Gilead Sciences No Longer Using Chimps for Research

Gilead Sciences No Longer Using Chimps for Research

January 10th, 2013 // 2:04 pm @


After pressure from The Humane Society of the United States, Gilead Sciences has agreed to end the use of chimpanzees in research. The move comes after the animal-rights organization two months ago submitted a shareholder proposal urging the biotech to phase out the use of the primates in its medical research (back story).

At the time, Gilead declined to respond to questions about the proposal or its use of chimpanzees. However, the Humane Society says the biotech reached out afterwards to maintain that chimpanzees were not currently being used for research and committed to refrain from doing so going forward. The decision is effective immediately.

At the time that Humane Society publicized its shareholder proposal, the organization noted that a 2011 report issued by the Institute of Medicine and National Research Council concluded chimps are not necessary for most biomedical and behavioral research, and could not identify areas of current research for which chimps are essential. The report also offered criteria for when chimps can be determined for current and future research.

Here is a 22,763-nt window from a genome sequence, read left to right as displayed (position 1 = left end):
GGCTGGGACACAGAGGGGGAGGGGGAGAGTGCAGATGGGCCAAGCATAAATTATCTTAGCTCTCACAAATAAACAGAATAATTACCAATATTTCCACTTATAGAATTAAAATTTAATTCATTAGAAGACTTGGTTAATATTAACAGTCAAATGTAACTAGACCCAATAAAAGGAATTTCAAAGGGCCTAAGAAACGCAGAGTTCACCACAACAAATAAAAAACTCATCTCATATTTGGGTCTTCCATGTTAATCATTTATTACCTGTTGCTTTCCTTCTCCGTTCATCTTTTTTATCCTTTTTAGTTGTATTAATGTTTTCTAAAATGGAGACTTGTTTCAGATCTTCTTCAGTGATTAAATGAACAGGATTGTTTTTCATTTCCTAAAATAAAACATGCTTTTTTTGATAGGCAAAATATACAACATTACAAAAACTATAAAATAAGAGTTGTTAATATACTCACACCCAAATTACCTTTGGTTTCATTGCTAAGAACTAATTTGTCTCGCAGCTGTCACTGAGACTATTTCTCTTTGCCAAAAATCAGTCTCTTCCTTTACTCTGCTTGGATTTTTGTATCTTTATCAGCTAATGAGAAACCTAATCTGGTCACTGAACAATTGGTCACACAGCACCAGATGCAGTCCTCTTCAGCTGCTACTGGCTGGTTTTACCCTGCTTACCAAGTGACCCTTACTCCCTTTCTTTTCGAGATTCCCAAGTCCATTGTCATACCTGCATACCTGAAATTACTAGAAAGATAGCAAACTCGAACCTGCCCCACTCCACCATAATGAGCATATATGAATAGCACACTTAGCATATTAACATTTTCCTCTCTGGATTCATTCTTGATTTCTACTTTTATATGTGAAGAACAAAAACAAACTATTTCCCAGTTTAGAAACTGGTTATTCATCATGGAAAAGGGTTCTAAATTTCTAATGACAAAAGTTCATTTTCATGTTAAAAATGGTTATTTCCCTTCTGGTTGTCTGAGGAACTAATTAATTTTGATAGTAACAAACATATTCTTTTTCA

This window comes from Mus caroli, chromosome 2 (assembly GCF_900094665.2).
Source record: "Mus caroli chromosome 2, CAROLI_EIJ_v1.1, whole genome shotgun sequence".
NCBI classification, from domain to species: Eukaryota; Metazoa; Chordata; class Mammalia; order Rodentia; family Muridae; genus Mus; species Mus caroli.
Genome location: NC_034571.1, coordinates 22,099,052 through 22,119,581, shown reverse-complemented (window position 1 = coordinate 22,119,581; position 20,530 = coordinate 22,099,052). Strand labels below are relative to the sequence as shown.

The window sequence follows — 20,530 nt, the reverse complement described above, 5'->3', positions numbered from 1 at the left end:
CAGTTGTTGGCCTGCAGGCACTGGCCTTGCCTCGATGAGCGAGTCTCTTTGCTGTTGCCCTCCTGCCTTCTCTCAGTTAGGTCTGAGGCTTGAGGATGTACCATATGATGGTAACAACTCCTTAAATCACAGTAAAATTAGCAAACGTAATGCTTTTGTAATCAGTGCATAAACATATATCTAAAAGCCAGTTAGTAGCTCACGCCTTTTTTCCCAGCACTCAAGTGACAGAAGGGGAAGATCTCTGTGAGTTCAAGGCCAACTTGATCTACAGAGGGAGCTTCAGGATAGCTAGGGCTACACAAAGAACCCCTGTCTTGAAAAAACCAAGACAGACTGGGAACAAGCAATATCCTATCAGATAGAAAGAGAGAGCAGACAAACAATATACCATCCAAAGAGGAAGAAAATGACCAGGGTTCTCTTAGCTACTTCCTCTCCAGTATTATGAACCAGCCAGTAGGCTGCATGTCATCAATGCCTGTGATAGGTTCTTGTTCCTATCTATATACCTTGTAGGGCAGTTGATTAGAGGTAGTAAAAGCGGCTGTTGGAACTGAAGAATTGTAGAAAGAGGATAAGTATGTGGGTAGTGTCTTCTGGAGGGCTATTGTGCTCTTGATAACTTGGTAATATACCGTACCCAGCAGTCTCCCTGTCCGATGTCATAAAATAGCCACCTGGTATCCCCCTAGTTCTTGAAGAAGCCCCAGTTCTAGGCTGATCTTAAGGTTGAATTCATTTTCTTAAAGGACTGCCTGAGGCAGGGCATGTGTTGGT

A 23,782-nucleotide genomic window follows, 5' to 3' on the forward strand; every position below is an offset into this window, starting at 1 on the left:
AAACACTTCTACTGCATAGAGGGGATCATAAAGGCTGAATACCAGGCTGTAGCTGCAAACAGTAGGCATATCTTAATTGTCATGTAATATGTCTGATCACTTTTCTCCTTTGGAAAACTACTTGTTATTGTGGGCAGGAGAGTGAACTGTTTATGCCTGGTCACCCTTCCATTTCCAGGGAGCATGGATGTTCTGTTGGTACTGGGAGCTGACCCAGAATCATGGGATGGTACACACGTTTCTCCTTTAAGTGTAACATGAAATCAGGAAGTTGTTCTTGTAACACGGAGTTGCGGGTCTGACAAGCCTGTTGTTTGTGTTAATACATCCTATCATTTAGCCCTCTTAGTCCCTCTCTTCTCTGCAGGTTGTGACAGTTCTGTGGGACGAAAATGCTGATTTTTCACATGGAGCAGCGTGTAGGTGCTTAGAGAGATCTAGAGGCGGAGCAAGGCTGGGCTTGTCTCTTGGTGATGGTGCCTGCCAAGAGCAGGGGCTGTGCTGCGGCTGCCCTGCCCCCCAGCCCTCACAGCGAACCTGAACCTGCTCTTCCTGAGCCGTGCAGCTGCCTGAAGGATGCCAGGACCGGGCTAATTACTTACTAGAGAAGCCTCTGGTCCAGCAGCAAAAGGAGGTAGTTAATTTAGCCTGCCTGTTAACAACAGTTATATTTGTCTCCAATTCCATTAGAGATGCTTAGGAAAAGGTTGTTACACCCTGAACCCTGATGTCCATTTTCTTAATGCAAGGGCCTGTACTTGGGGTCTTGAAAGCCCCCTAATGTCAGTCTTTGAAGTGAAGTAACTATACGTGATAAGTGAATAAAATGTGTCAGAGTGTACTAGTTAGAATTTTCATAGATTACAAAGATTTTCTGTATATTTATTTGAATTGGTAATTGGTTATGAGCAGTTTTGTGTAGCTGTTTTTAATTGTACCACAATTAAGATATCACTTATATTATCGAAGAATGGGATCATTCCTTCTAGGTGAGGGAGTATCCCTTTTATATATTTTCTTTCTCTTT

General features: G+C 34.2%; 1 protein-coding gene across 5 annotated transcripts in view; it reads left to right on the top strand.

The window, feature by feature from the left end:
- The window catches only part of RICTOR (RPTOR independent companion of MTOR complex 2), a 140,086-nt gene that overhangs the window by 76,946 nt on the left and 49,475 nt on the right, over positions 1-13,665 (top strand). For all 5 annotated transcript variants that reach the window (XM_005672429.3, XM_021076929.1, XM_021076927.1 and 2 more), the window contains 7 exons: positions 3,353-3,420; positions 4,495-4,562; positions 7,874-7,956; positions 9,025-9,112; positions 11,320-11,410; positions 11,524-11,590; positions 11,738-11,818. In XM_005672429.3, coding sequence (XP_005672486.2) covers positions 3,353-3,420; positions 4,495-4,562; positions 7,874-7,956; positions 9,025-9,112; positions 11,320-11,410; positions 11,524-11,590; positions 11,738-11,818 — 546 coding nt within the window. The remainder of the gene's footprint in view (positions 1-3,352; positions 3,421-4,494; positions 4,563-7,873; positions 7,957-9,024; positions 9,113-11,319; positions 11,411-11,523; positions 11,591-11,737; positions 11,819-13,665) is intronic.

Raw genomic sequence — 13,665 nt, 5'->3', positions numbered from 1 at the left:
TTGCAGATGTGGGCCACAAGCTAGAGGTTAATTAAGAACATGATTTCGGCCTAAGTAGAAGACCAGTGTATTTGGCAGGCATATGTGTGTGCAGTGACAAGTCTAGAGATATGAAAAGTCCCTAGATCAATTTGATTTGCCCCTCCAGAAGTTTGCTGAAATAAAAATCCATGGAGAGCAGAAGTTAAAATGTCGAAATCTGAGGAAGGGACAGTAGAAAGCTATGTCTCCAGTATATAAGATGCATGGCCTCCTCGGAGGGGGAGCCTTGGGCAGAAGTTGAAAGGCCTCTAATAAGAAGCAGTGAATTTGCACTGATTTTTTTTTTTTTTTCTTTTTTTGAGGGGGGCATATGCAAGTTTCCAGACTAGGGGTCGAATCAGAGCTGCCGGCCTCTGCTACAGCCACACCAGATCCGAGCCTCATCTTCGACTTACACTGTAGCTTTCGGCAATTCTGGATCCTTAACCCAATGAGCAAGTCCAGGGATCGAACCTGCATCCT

As we wrote previously, the Humane Society also maintained that a report presented in 2011 at the European Association for the Study of the Liver annual meeting discussed Gilead (GILD) chimp use at Texas Biomedical Research Institute to test its GS-9620 experimental treatment for the hepatitis B and C viruses. The Humane Society contended the study would “likely fail to meet the IOM criteria to establish necessity” (here is the report).

The Humane Society went on to note that Gilead previously indicated there were no plans to use chimps in hepatitis C research in the future, but the biotech did not respond to requests for information about whether chimps would be used for other types of research.

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